Here’s an easy way to turn plastic cake holders or similar containers (especially those that can “nest” inside each other) into a real working worm farm that would fit under any sink on in any pantry.
Here’s what you need to begin:
Pan for underneath the worm box.
One (or more) plastic container that can “nest” inside each other. One must have a lid.
Small pieces of wood, legos or plastic objects to keep the main worm bin in a position to drain.
Bedding for the worms such as dried vegetation, dried weeds, a small bit of hay or straw or shredded newspaper.
Food scraps to feed the worms.
Squirting water bottle (optional)
Begin by getting your worm house ready! Place your pan beneath where your worm house will be as it will catch the run-off water from the worms. This pan needs to have no holes in it.
Next, poke a series of small pin-prick sized holes in the bottom of your main container. Remember that the goal is to keep the area damp but not soaked, so these holes will allow the water to run into the pan beneath. To aid with draining, make sure you’ve put the small wooden blocks or plastic objects on the pan so your first container sits up a bit and allows for good drainage.
Now you need some worm bedding. You can often find dried leaves, weeds or grass in any yard or park. Straw or hay work as well. Newspaper can work but introduces inks and dyes and may not be a good choice if you are putting your compost into the garden.
Next, make sure you’ve mixed in some of the types of things that serve as worm food. Throw in your discarded banana peels, eggshells, coffee grounds, vegetable peelings and similar objects. You might be surprised how this reduces your trash. If the mixture seems dry, use a water bottle and give it a spritz of two of water so it will be wet and welcoming for your worms.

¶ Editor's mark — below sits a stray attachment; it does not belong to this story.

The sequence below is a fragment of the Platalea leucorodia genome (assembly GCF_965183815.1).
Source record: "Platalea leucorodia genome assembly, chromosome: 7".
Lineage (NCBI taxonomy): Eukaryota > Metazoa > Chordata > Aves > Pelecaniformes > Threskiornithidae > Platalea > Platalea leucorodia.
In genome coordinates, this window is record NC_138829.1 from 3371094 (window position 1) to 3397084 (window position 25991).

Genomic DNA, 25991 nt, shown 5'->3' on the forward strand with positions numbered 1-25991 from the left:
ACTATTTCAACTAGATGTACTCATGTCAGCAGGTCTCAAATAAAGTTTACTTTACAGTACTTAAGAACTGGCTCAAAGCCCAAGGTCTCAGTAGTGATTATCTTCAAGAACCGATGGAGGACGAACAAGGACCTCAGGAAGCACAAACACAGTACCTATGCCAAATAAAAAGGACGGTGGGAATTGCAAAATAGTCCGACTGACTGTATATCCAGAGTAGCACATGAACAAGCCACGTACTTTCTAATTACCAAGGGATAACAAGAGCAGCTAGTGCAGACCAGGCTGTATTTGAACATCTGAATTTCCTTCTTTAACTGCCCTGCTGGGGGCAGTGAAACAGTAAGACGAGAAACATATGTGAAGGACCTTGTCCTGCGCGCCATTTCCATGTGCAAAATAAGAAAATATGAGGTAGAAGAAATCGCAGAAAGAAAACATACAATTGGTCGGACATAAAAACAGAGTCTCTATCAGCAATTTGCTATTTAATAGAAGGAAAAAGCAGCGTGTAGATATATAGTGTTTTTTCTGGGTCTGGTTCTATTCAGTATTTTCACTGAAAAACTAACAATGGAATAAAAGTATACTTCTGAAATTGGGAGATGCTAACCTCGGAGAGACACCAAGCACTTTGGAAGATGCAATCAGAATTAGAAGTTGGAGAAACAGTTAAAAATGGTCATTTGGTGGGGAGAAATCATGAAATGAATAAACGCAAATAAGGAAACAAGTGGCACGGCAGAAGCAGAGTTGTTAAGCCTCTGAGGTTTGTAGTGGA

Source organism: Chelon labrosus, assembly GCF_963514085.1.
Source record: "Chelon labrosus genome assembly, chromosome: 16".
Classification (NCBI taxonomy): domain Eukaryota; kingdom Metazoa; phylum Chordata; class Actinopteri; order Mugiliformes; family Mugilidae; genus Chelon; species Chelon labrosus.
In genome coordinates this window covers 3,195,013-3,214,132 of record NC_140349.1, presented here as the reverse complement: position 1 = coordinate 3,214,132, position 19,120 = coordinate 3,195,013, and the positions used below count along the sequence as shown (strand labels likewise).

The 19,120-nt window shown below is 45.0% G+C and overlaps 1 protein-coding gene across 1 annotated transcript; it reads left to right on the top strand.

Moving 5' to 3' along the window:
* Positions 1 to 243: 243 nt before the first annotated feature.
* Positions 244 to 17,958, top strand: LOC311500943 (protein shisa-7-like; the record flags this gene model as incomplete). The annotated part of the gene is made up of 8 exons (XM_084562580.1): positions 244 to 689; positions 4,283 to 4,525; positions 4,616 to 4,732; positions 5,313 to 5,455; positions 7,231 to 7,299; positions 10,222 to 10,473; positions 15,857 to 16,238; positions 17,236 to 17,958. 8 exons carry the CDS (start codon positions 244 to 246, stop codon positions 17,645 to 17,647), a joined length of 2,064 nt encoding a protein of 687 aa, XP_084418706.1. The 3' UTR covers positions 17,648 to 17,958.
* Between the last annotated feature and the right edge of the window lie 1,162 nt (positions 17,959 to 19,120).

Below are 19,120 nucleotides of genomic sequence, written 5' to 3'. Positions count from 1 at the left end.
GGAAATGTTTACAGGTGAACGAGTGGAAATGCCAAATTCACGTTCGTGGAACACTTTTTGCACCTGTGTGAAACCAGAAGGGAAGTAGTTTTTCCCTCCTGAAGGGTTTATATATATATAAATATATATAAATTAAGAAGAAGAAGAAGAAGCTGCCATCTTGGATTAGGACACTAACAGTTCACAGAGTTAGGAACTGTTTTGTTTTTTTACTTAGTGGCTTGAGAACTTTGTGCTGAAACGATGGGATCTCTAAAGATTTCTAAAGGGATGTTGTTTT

Sure, can order worms from the internet, then you miss out on all the fun. If you take a walk after a rain, you can often rescue quite a few that will live happily in your worm bin. If you can’t do a post-rain walk, begin digging in a garden or looking under logs or piles of leaves, you’ll slowly find out more about which habitats worms enjoy.
Upkeep? Keep your worm box damp and make sure to remove the compost water that you find at the bottom. It’s really nutritious for plants, so make sure you “feed” it on any plants you have, indoors or out! Also remember to add worm goodies periodically to eat so they always have new food to cycle through for you.
Also, make sure you keep the lid on your box to keep the area damp when not observing the worms or adding water or food.
A Worm Apartment House
If one worm box is not enough, you can turn it into a worm apartment house like the one pictured at the top of this post. To do this, get another plastic container that is the same size and shape. In this container, poke larger holes – large enough so that the worms can crawl through them. Then fill the second container with the same type of bedding and some food scraps and set it on top of the other, placing the lid on top. In this way, once the worms in the bottom container finish their food and leave compost, they will crawl up through the holes and begin on the next batch. You can remove the lower area, use the compost, fill with bedding, replace it on top and begin the cycle again.
It’s a great way to learn about nature, use food scraps instead of trashing them and make useful compost all at the same time!
Kindergarten Unit on WORMS!
Compost Bin Sensory Play (This post is so much fun!)
A Worm Box + Worm Lunch Post: